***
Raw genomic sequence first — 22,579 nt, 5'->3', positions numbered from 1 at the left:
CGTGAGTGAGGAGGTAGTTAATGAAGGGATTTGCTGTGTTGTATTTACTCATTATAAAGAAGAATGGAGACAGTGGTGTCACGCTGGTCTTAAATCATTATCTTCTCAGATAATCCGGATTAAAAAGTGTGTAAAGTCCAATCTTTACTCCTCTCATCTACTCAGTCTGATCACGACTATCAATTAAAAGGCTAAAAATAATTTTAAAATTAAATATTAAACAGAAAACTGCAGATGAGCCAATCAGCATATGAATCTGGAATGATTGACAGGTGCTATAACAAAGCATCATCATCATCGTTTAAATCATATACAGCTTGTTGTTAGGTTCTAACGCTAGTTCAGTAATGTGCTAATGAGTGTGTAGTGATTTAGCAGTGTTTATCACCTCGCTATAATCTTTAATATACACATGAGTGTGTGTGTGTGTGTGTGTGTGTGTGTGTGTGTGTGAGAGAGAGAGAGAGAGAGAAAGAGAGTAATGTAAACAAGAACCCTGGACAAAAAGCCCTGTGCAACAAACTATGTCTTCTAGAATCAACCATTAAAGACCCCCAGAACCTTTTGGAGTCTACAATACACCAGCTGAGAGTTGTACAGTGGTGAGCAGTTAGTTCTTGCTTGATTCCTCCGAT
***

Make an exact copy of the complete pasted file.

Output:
Raw genomic sequence first — 22,579 nt, 5'->3', positions numbered from 1 at the left:
CGTGAGTGAGGAGGTAGTTAATGAAGGGATTTGCTGTGTTGTATTTACTCATTATAAAGAAGAATGGAGACAGTGGTGTCACGCTGGTCTTAAATCATTATCTTCTCAGATAATCCGGATTAAAAAGTGTGTAAAGTCCAATCTTTACTCCTCTCATCTACTCAGTCTGATCACGACTATCAATTAAAAGGCTAAAAATAATTTTAAAATTAAATATTAAACAGAAAACTGCAGATGAGCCAATCAGCATATGAATCTGGAATGATTGACAGGTGCTATAACAAAGCATCATCATCATCGTTTAAATCATATACAGCTTGTTGTTAGGTTCTAACGCTAGTTCAGTAATGTGCTAATGAGTGTGTAGTGATTTAGCAGTGTTTATCACCTCGCTATAATCTTTAATATACACATGAGTGTGTGTGTGTGTGTGTGTGTGTGTGTGTGTGTGTGAGAGAGAGAGAGAGAGAGAAAGAGAGTAATGTAAACAAGAACCCTGGACAAAAAGCCCTGTGCAACAAACTATGTCTTCTAGAATCAACCATTAAAGACCCCCAGAACCTTTTGGAGTCTACAATACACCAGCTGAGAGTTGTACAGTGGTGAGCAGTTAGTTCTTGCTTGATTCCTCCGAT